How should the Irish commemorate their past? What are the potential benefits and dangers? How does commemoration relate to history? Contemporary Ireland, north and south, was founded in the decade of 1912-1923. From the signing of the Ulster Unionists' Solemn League and Covenant to the partitioning of the country and subsequent Civil War in the Irish Free State, a series of events shaped Ireland for the century to come. Towards Commemoration features essays by leading Irish historians, journalists, and civic activists debating how to make the most, and avoid the worst, of the centenary decade.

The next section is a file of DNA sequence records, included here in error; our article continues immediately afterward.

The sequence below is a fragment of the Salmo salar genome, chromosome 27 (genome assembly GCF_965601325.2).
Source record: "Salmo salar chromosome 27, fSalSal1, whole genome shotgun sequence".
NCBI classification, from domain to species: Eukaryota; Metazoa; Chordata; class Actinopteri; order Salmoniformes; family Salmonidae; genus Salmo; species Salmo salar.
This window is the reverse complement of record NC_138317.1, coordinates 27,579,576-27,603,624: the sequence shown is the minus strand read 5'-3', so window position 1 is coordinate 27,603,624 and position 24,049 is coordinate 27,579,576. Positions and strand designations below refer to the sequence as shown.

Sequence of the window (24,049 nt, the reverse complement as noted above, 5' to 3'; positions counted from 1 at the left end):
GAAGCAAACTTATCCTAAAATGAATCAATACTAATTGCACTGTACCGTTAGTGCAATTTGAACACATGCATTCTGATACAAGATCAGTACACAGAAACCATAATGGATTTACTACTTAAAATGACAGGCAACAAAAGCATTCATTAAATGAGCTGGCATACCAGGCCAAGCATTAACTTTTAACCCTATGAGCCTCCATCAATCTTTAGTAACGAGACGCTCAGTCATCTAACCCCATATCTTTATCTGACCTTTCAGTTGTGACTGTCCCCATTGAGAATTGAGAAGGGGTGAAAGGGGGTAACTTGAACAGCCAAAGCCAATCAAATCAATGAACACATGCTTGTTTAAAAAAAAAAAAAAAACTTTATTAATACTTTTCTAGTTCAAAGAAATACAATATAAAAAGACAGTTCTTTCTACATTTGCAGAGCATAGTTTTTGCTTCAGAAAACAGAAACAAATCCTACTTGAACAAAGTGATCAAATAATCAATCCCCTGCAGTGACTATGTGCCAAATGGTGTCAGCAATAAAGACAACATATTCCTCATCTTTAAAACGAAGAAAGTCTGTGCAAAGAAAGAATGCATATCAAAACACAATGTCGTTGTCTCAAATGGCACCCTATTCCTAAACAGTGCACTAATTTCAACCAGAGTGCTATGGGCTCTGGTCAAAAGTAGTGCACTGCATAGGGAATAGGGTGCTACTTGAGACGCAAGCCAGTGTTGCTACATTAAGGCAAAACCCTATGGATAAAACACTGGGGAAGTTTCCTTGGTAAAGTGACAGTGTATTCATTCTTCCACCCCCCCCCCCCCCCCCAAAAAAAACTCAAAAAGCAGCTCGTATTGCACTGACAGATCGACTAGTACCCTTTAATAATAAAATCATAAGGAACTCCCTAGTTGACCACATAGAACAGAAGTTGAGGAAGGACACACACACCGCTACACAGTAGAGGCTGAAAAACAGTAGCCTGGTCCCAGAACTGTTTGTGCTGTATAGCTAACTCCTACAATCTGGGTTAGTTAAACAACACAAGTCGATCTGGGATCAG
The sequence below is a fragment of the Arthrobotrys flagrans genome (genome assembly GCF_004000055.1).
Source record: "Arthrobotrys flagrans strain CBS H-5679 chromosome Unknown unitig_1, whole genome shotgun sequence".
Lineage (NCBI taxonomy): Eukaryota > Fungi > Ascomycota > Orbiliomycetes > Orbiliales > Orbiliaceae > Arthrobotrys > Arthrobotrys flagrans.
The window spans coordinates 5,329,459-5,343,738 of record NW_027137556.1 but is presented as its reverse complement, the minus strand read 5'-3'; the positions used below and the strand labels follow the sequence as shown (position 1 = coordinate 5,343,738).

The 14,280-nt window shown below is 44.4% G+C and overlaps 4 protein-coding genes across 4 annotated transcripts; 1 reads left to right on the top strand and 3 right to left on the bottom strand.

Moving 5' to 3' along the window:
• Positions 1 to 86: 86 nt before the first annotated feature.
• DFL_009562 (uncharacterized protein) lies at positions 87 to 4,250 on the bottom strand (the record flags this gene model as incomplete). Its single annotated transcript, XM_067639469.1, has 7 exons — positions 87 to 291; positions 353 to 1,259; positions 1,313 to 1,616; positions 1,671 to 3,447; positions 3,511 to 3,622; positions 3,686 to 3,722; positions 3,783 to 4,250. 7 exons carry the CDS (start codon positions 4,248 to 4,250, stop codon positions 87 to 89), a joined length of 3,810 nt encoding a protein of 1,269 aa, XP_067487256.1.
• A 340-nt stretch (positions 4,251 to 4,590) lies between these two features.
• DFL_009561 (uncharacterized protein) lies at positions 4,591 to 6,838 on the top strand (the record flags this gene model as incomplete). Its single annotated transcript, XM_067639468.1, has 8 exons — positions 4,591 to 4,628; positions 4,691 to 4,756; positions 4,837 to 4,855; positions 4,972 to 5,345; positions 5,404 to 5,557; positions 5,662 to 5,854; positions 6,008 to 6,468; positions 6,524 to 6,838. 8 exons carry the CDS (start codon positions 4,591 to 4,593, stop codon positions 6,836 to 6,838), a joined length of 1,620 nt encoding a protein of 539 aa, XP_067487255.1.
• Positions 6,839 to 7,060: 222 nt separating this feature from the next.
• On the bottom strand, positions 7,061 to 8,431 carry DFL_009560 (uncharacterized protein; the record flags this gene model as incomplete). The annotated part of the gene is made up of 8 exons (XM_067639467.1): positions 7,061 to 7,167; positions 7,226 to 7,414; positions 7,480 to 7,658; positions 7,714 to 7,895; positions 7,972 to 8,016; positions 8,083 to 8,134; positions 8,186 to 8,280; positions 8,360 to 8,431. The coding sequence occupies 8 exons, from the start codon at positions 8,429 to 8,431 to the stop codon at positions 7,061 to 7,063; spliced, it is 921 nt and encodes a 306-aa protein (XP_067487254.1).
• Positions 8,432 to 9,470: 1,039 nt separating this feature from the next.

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John Horne is Professor of Modern European History at Trinity College Dublin and a Member of the Royal Irish Academy. He is an executive member of the Research Centre of the Historial de la Grande Guerre, Peronne and has published widely on 20th century France and the comparative history of the First World War. Recent books are (ed.) A Companion to World War One (Oxford, 2010); (ed.), Vers la guerre totale: le tournant de 1914-1915 (Paris, 2010); and (edited with Robert Gerwarth), War in Peace: Paramilitary Violence in Europe after the Great War, 1917-1923 (Oxford, 2012). He organized the Thomas Davis lectures on RTE 1 in 2008, published as Our War: Ireland and the Great War (Dublin, 2008, new ed., 2012).
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Buchbeschreibung Royal Irish Academy, Dublin, 2013. Paperback. Buchzustand: Very Good. Large 8vo size, good to very good in paperback-clean copy; 9.20 X 6.30 X 0.70 inches; 175 pages. Artikel-Nr. 50469